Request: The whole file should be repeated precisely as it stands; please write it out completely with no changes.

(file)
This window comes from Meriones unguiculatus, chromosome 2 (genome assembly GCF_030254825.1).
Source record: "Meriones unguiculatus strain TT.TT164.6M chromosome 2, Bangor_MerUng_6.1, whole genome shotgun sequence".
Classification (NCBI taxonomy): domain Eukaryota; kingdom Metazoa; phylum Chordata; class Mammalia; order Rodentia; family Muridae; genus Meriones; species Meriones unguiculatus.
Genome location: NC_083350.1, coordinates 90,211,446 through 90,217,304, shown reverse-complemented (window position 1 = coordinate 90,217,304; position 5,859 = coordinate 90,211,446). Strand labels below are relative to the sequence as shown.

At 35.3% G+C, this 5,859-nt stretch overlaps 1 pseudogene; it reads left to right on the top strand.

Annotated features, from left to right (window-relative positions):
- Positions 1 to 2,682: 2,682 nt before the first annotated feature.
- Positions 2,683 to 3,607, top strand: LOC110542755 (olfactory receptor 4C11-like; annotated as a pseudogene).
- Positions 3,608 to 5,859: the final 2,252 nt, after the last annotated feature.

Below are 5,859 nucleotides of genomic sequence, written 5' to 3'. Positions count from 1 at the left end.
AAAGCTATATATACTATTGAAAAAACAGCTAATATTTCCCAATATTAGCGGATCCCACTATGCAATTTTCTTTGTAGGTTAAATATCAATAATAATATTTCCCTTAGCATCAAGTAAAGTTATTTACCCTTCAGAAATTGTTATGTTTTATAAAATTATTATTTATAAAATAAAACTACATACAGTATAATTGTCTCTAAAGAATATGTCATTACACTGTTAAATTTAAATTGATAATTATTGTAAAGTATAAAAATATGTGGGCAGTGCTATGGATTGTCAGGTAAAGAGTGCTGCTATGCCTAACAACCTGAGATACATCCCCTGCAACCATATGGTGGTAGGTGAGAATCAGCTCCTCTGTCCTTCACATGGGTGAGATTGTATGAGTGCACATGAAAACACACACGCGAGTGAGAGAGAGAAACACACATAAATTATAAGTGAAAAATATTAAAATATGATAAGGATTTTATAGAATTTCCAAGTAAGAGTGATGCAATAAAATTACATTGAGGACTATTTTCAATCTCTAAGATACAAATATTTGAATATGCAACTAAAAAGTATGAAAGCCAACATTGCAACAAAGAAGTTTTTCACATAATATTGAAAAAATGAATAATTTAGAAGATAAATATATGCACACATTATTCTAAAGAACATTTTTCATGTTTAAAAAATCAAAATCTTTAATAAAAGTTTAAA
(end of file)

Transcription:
This window comes from Meriones unguiculatus, chromosome 2 (genome assembly GCF_030254825.1).
Source record: "Meriones unguiculatus strain TT.TT164.6M chromosome 2, Bangor_MerUng_6.1, whole genome shotgun sequence".
Classification (NCBI taxonomy): domain Eukaryota; kingdom Metazoa; phylum Chordata; class Mammalia; order Rodentia; family Muridae; genus Meriones; species Meriones unguiculatus.
Genome location: NC_083350.1, coordinates 90,211,446 through 90,217,304, shown reverse-complemented (window position 1 = coordinate 90,217,304; position 5,859 = coordinate 90,211,446). Strand labels below are relative to the sequence as shown.

At 35.3% G+C, this 5,859-nt stretch overlaps 1 pseudogene; it reads left to right on the top strand.

Annotated features, from left to right (window-relative positions):
- Positions 1 to 2,682: 2,682 nt before the first annotated feature.
- Positions 2,683 to 3,607, top strand: LOC110542755 (olfactory receptor 4C11-like; annotated as a pseudogene).
- Positions 3,608 to 5,859: the final 2,252 nt, after the last annotated feature.

Below are 5,859 nucleotides of genomic sequence, written 5' to 3'. Positions count from 1 at the left end.
AAAGCTATATATACTATTGAAAAAACAGCTAATATTTCCCAATATTAGCGGATCCCACTATGCAATTTTCTTTGTAGGTTAAATATCAATAATAATATTTCCCTTAGCATCAAGTAAAGTTATTTACCCTTCAGAAATTGTTATGTTTTATAAAATTATTATTTATAAAATAAAACTACATACAGTATAATTGTCTCTAAAGAATATGTCATTACACTGTTAAATTTAAATTGATAATTATTGTAAAGTATAAAAATATGTGGGCAGTGCTATGGATTGTCAGGTAAAGAGTGCTGCTATGCCTAACAACCTGAGATACATCCCCTGCAACCATATGGTGGTAGGTGAGAATCAGCTCCTCTGTCCTTCACATGGGTGAGATTGTATGAGTGCACATGAAAACACACACGCGAGTGAGAGAGAGAAACACACATAAATTATAAGTGAAAAATATTAAAATATGATAAGGATTTTATAGAATTTCCAAGTAAGAGTGATGCAATAAAATTACATTGAGGACTATTTTCAATCTCTAAGATACAAATATTTGAATATGCAACTAAAAAGTATGAAAGCCAACATTGCAACAAAGAAGTTTTTCACATAATATTGAAAAAATGAATAATTTAGAAGATAAATATATGCACACATTATTCTAAAGAACATTTTTCATGTTTAAAAAATCAAAATCTTTAATAAAAGTTTAAA